Giants series recap: San Francisco splits series with Braves after Sunday’s ninth-inning stunner

By Toni Cecchetti
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May 31, 2015; San Francisco, CA, USA; San Francisco Giants first baseman Brandon Belt (9) celebrates with third base coach Roberto Kelly (39) after hitting a solo home run against the Atlanta Braves in the second inning at AT&T Park. Mandatory Credit: Lance Iversen-USA TODAY Sports

Game 4

On Sunday, Madison Bumgarner led the Giants out onto the field for the final game in the series. Bruce Bochy—after making a few adjustments to his usual lineup for Saturday’s game—switched back to the order that has been working so well lately.

Brandon Belt hit a solo homer in the 2nd—his seventh of the year—and Brandon Crawford followed with his own solo shot—his seventh of the year as well. The Brandons are now tied for second in the Giants team home run competition. Nothing like back-to-back jacks from the Brandons to put the Giants on the board.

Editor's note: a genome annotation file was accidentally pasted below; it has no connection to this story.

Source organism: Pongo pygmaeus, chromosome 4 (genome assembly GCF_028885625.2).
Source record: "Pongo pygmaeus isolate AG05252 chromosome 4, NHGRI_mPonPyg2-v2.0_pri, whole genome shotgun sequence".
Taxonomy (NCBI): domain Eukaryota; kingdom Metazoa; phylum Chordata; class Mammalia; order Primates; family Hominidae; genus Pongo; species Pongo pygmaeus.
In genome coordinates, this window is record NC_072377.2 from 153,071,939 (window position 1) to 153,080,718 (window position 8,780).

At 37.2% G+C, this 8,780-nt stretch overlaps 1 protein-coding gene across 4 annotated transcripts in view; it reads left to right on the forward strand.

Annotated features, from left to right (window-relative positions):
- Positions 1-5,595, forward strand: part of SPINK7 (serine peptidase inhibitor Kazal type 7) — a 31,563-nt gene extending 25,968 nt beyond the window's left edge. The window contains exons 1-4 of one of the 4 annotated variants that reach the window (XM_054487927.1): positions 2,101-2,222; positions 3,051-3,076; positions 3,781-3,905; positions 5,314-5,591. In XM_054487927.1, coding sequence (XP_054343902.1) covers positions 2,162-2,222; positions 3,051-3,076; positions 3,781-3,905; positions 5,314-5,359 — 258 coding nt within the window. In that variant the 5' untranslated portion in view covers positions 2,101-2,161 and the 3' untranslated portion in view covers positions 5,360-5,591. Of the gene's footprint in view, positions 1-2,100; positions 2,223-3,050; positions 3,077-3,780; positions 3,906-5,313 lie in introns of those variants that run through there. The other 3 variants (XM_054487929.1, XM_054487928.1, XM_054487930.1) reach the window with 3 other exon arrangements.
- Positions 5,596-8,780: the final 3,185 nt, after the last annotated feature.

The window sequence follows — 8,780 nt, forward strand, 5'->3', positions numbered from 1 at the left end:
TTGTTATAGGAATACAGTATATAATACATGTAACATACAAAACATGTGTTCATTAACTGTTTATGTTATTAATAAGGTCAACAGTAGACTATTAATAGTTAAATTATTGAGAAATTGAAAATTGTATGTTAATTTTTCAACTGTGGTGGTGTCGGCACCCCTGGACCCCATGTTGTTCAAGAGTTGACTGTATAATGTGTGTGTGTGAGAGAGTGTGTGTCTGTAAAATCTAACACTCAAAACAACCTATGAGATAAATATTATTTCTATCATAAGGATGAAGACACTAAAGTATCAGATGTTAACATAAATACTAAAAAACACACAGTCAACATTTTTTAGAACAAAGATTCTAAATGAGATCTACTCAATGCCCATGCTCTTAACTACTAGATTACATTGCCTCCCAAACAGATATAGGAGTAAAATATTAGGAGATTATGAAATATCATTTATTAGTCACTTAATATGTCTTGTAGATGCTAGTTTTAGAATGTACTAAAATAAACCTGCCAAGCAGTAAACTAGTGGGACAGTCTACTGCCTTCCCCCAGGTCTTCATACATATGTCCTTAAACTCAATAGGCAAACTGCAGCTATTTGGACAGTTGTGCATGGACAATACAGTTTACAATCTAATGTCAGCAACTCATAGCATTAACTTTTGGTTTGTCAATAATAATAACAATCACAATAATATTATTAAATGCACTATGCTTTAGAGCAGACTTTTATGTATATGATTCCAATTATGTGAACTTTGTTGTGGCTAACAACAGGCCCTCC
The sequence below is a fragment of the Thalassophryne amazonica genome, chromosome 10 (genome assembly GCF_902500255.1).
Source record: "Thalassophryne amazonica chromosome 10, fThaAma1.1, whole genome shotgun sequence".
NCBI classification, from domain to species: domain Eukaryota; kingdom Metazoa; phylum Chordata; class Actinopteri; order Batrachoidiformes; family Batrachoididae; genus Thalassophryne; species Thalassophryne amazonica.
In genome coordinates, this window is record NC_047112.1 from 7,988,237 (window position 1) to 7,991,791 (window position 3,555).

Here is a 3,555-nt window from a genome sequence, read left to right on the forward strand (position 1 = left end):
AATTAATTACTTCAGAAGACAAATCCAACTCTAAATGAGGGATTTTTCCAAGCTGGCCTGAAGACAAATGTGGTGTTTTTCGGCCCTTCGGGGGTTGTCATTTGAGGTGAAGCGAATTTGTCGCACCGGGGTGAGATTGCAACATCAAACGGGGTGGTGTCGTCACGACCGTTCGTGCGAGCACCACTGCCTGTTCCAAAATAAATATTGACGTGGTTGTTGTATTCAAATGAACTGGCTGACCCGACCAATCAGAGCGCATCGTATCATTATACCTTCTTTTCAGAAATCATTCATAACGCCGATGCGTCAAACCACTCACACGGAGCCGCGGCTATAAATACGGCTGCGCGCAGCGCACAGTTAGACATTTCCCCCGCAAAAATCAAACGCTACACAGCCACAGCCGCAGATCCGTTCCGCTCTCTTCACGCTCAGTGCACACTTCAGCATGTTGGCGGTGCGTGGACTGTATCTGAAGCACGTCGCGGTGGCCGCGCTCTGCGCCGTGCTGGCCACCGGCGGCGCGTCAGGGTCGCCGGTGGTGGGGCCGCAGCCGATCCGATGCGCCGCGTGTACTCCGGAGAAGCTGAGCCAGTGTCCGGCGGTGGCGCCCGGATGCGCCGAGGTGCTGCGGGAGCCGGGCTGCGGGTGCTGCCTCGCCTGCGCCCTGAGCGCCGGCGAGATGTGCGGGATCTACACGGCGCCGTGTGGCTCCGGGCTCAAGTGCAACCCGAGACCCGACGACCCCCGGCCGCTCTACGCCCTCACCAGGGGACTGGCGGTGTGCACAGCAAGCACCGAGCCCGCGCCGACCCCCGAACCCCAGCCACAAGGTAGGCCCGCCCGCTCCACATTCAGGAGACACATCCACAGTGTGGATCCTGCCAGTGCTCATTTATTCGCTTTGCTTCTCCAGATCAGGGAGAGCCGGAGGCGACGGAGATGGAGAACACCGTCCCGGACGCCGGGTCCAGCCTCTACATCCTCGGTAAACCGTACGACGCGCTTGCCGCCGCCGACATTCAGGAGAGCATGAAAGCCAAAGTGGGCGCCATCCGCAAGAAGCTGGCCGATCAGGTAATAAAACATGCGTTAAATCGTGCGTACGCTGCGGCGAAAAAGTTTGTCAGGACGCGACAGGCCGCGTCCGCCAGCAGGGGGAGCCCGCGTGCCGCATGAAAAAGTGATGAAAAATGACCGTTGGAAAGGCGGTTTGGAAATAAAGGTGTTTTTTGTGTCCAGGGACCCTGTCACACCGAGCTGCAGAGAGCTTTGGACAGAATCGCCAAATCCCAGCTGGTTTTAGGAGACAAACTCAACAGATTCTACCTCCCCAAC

Atlanta scored a run in the fifth, and in the seventh, with a runner on board, Uribe struck again. Somebody want to let him know he’s not a Giant anymore? Just like that, Atlanta was in the lead3-2.

The Giants weren’t done, though—not even close. Duffy opened the bottom of the seventh with a double—I actually thought it was going to go—and Blanco brought him home with an RBI single to even the score. Panik sent the first pitch he saw over the right-center field wall for a two-run homer, giving the Giants the lead once more at 5-3.

It was looking like business as usual…up until the ninth. Santiago Casilla gave up a solo shot, Crawford made a rare error—on a ground ball that could have been a double play to end the game—and Atlanta had a bases-clearing triple to pull ahead.

Panik hit a two-out double to keep things going in the bottom half of the ninth, but San Francisco couldn’t close the deal.

Final score: Giants 7, Braves 5

So we split the series, but we learned three important things: we learned about the neighborhood play, we learned that Uribe may be 36, but he’s not done with baseball—not by a long shot. And we learned that Brandon Crawford is human. I can live with the first two, but Crawford a mere mortal? Nah, I’m not buying it.